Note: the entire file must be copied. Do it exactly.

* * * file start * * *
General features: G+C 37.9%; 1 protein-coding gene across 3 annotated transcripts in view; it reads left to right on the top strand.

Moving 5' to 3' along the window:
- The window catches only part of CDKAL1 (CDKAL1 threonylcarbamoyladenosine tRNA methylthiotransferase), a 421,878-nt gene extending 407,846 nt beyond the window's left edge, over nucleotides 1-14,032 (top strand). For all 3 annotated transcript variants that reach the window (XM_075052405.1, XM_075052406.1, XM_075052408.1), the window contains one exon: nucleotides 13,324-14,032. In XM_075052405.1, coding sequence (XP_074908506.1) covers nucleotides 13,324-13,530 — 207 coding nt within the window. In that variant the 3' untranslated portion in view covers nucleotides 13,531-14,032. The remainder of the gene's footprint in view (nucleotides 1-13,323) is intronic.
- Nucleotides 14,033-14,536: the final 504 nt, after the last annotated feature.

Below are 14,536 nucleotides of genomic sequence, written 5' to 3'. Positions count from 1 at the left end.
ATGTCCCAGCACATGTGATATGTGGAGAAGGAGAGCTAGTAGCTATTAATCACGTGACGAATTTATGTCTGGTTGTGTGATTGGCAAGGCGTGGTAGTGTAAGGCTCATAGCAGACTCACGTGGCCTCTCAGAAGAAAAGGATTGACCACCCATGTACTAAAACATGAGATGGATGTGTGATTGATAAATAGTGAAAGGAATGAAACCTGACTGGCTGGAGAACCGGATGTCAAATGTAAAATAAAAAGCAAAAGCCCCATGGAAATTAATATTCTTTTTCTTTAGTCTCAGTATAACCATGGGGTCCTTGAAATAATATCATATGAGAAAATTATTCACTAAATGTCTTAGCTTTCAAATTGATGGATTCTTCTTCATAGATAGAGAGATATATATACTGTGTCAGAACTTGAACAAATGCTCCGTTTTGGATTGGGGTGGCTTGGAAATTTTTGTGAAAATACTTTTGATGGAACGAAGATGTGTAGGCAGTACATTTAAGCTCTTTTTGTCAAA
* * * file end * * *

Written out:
General features: G+C 37.9%; 1 protein-coding gene across 3 annotated transcripts in view; it reads left to right on the top strand.

Moving 5' to 3' along the window:
- The window catches only part of CDKAL1 (CDKAL1 threonylcarbamoyladenosine tRNA methylthiotransferase), a 421,878-nt gene extending 407,846 nt beyond the window's left edge, over nucleotides 1-14,032 (top strand). For all 3 annotated transcript variants that reach the window (XM_075052405.1, XM_075052406.1, XM_075052408.1), the window contains one exon: nucleotides 13,324-14,032. In XM_075052405.1, coding sequence (XP_074908506.1) covers nucleotides 13,324-13,530 — 207 coding nt within the window. In that variant the 3' untranslated portion in view covers nucleotides 13,531-14,032. The remainder of the gene's footprint in view (nucleotides 1-13,323) is intronic.
- Nucleotides 14,033-14,536: the final 504 nt, after the last annotated feature.

Below are 14,536 nucleotides of genomic sequence, written 5' to 3'. Positions count from 1 at the left end.
ATGTCCCAGCACATGTGATATGTGGAGAAGGAGAGCTAGTAGCTATTAATCACGTGACGAATTTATGTCTGGTTGTGTGATTGGCAAGGCGTGGTAGTGTAAGGCTCATAGCAGACTCACGTGGCCTCTCAGAAGAAAAGGATTGACCACCCATGTACTAAAACATGAGATGGATGTGTGATTGATAAATAGTGAAAGGAATGAAACCTGACTGGCTGGAGAACCGGATGTCAAATGTAAAATAAAAAGCAAAAGCCCCATGGAAATTAATATTCTTTTTCTTTAGTCTCAGTATAACCATGGGGTCCTTGAAATAATATCATATGAGAAAATTATTCACTAAATGTCTTAGCTTTCAAATTGATGGATTCTTCTTCATAGATAGAGAGATATATATACTGTGTCAGAACTTGAACAAATGCTCCGTTTTGGATTGGGGTGGCTTGGAAATTTTTGTGAAAATACTTTTGATGGAACGAAGATGTGTAGGCAGTACATTTAAGCTCTTTTTGTCAAA